The current Summer Fiction issue of The New Yorker magazine (dated for June 14 & 21, 2010) is focused the theme of “20 Under 40,” with the editors having chosen 20 American writers under the age of 40 who The New Yorker believes “are, or will be, key to their generation” of great American writers.
If you’re questioning why you should put faith in The New Yorker‘s ability to predict American literature’s rising stars, it’s worthwhile to note (as the editors helpfully—and, I imagine, self-satisfyingly—point out for you) that more than a decade ago the magazine ran a similar issue focused on the then “Future of American Fiction.” They featured pieces by Michael Chabon, the late David Foster Wallace, Junot Diaz, Jonathan Franzen, and Jhumpa Lahiri. Not too shabby, considering those five have managed to pull in at least one Pulitzer and a handful of National Book Awards.
This year’s selections show what I’m discovering quickly in my Reading ‘Round the Nation project: American fiction today is a difficult thing to map. As the editors write, “the fiction being written in this country today is not necessarily fiction set in this country, or fiction by writers who were born in this country.”
The New Yorker’s 20 Under 40 come from all around the world, and their background within the United States is as varied as their origins outside it. The magazine does a good job of selling their chosen authors as a diverse, talented and exciting group.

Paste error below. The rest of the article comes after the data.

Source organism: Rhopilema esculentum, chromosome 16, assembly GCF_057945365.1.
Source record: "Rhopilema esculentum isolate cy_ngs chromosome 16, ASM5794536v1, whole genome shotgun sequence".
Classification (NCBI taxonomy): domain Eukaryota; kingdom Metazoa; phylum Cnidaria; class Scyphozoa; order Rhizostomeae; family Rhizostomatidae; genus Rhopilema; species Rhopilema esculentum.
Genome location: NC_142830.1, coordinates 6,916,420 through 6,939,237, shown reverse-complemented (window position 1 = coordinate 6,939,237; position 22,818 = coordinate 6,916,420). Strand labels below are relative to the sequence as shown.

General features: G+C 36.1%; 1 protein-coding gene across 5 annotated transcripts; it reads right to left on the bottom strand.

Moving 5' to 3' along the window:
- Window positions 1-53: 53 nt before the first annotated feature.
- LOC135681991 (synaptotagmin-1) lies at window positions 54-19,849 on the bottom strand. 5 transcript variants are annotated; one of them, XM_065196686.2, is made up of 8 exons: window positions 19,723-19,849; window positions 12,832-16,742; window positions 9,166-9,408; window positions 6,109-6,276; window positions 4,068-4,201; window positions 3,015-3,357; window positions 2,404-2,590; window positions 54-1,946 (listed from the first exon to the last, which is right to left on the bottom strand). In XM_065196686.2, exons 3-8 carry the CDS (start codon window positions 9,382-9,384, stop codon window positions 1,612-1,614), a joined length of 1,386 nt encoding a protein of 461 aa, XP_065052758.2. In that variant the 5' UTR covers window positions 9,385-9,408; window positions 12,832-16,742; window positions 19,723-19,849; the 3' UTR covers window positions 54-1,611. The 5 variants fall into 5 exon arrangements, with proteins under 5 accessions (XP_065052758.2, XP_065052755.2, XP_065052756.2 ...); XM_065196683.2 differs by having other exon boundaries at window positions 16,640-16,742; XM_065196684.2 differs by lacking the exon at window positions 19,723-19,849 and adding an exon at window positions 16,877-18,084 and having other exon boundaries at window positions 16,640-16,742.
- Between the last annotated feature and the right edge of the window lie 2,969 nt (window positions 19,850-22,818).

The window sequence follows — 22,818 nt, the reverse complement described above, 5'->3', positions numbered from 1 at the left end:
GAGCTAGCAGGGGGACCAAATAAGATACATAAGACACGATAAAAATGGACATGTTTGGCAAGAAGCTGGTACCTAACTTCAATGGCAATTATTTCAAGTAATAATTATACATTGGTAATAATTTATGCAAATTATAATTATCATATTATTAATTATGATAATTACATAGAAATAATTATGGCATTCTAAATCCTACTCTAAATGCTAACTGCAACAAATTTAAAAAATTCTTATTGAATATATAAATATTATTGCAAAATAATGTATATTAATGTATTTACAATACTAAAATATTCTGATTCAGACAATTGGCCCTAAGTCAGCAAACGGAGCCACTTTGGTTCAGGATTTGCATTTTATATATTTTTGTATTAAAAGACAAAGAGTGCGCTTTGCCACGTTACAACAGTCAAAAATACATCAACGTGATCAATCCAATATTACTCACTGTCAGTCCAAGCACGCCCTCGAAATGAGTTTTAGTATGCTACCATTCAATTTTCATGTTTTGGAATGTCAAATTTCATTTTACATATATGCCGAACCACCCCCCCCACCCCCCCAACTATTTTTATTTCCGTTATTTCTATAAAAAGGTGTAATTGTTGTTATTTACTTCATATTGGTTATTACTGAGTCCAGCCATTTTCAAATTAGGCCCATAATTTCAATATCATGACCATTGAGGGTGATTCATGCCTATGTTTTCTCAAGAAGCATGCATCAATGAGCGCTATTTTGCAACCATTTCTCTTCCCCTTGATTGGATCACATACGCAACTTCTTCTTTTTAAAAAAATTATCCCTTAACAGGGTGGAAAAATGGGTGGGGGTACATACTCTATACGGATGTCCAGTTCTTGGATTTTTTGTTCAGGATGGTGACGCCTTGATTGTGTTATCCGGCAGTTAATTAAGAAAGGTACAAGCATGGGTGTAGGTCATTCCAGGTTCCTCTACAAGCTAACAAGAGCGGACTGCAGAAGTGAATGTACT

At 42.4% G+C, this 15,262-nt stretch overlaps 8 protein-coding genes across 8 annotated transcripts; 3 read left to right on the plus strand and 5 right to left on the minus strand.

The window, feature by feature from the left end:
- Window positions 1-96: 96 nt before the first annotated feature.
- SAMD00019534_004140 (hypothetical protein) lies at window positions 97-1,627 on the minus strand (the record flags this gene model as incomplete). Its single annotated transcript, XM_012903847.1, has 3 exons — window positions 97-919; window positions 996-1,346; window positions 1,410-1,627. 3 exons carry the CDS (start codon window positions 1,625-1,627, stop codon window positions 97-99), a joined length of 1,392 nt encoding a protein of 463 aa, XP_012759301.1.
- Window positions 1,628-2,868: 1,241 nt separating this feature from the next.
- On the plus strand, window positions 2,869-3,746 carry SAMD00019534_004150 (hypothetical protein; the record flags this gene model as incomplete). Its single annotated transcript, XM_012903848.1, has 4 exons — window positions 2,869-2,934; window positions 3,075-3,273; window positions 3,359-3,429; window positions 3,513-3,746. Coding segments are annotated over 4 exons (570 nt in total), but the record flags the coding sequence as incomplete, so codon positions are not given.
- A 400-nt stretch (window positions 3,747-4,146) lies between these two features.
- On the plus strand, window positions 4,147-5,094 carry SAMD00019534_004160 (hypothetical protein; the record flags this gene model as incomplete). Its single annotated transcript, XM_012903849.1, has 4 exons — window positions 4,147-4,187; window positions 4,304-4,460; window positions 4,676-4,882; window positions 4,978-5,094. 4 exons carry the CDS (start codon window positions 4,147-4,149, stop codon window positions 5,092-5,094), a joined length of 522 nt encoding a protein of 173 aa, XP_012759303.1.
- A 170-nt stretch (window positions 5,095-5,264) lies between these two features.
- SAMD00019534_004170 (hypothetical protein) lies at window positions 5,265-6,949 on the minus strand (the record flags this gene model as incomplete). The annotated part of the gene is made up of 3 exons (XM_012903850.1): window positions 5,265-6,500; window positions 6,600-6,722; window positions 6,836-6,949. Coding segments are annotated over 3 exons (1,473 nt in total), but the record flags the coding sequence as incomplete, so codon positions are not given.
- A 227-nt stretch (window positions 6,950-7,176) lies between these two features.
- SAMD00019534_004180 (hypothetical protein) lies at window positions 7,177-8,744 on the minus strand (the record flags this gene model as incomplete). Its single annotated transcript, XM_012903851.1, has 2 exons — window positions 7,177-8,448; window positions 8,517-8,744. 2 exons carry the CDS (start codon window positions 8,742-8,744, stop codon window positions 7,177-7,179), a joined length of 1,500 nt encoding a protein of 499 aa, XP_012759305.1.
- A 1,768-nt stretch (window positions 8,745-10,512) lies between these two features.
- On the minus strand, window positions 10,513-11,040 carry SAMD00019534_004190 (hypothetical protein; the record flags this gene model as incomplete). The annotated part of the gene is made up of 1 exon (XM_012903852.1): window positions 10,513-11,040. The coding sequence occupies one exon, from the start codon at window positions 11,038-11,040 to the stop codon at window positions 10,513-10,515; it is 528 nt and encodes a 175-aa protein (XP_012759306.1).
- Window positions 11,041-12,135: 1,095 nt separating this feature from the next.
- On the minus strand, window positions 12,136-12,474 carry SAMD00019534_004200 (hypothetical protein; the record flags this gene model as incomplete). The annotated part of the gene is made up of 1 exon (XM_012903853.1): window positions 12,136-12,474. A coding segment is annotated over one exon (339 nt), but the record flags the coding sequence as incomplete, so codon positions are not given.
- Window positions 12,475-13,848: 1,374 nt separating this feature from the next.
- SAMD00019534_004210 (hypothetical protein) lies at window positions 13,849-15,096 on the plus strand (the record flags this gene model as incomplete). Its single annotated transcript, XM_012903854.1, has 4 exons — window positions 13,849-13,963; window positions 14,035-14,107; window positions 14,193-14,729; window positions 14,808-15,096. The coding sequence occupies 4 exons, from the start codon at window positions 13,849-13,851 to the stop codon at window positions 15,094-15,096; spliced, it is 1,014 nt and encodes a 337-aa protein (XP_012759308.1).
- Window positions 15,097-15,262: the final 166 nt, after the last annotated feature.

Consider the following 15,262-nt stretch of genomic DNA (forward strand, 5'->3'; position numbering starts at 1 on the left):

The current issue contains short stories by 8 of the forty writers selected; the only one I’d heard of was Jonathan Safran Foer (author of the 2002 novel Everything Is Illuminated), and his story, “Here We Aren’t, So Quickly” is really beautiful in its lyrical and poetic exploration of memory, ambiguity, and love. So far, I’ve also really enjoyed “The Pilot,” by Joshua Ferris (high praise—perhaps misleadingly high—but it reminded me of The Great Gatsby, and Gary Shteyngart’s futuristic, diary-style piece titled “Lenny Hearts Eunice.”
Of the stories I’ve read so far, they are all of course very different in style and subject, but still certain themes recur. Not surprisingly, these writers seem drawn (just as I am) to the question of what it means to be a writer today, of where writing fits into an increasingly technologically-driven world. And just as literature has done forever, these stories explore questions of memory, immortality, and of what it means to be a fragment of this petty, absurd, self-absorbed and magnificent thing we call humanity.
As I said before, this issue features stories from 8 of the 20 writers; the other 12 writers’ stories will run, one at a time, in the magazine’s next twelve issues (darn them for their nasty salesmanship!). I’m sure some of the names in this issue and the ones to follow will show up on a number of high-profile prizes in the next decade; for $5.99, you can be in the know now, and you’ll have names to through out at cocktail parties, a warm, pleasantly (if snobbily) superior feeling when the author of your favorite story snags a National Book Award, and best of all, a few hours of great reading and the chance to discover a writer or two worth following for life.